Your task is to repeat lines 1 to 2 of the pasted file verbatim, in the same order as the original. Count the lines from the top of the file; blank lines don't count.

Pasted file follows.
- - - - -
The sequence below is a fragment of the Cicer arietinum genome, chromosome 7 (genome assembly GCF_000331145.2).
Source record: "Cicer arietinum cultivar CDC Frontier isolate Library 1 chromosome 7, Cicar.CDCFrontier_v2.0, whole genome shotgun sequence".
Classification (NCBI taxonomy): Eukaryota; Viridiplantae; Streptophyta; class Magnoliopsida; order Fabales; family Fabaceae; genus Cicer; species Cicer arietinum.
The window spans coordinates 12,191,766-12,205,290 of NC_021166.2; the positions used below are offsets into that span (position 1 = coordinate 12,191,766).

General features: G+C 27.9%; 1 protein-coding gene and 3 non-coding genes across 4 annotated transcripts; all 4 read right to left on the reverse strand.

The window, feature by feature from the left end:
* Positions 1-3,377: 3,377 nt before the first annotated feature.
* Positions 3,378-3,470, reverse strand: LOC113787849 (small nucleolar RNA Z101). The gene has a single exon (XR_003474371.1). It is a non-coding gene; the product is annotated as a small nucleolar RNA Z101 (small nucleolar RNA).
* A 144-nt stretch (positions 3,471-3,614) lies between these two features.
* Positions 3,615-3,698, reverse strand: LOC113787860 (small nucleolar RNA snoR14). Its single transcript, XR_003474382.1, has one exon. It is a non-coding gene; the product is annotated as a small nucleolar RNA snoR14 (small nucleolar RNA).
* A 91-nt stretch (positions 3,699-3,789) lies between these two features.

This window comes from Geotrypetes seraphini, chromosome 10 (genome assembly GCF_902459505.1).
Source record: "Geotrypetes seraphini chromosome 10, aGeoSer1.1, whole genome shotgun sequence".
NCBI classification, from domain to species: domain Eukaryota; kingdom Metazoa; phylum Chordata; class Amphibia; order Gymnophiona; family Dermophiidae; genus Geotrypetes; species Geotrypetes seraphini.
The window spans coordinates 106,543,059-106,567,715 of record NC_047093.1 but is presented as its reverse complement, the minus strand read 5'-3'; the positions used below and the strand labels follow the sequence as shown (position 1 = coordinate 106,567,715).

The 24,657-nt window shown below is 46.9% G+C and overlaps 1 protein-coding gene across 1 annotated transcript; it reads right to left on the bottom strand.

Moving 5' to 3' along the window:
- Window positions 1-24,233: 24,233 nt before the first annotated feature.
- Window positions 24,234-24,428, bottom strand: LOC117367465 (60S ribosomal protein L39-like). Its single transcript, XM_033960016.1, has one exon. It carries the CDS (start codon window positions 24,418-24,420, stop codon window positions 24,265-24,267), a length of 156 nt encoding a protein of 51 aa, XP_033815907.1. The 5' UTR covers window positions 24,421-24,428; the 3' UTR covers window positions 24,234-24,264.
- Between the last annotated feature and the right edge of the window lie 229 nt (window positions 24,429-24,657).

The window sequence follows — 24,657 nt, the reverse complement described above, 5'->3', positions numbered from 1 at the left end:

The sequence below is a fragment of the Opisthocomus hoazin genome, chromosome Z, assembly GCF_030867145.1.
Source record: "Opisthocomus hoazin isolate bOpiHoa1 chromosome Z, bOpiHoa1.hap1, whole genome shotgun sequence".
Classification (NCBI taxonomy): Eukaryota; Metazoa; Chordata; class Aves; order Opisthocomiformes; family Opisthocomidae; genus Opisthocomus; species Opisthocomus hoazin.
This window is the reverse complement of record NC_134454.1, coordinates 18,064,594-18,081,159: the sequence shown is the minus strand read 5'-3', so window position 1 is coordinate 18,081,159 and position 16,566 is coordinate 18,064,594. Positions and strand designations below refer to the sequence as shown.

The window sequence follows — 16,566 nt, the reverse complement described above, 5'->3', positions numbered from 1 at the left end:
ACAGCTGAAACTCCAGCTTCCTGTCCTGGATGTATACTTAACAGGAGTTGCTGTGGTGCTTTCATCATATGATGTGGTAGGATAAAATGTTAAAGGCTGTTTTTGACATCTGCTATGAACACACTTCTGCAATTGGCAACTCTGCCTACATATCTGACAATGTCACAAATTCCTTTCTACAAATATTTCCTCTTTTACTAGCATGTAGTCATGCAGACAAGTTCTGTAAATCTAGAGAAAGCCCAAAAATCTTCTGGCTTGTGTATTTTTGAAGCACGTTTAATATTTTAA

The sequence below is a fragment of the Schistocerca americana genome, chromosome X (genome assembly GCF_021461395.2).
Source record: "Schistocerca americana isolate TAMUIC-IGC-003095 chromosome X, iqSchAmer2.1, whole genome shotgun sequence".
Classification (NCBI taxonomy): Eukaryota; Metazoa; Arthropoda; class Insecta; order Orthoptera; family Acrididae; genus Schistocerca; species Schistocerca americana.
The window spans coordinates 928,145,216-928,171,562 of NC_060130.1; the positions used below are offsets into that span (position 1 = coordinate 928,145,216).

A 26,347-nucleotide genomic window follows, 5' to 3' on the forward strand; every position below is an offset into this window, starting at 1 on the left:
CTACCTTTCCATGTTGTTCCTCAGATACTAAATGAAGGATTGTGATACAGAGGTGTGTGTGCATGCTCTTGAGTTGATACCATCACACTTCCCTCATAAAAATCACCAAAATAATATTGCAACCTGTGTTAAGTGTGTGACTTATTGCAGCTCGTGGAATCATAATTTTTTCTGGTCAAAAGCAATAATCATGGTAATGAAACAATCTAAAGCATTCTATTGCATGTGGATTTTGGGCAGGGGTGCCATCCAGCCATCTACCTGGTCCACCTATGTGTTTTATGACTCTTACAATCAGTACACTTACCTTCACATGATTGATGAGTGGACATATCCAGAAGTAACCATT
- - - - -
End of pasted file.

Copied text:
The sequence below is a fragment of the Cicer arietinum genome, chromosome 7 (genome assembly GCF_000331145.2).
Source record: "Cicer arietinum cultivar CDC Frontier isolate Library 1 chromosome 7, Cicar.CDCFrontier_v2.0, whole genome shotgun sequence".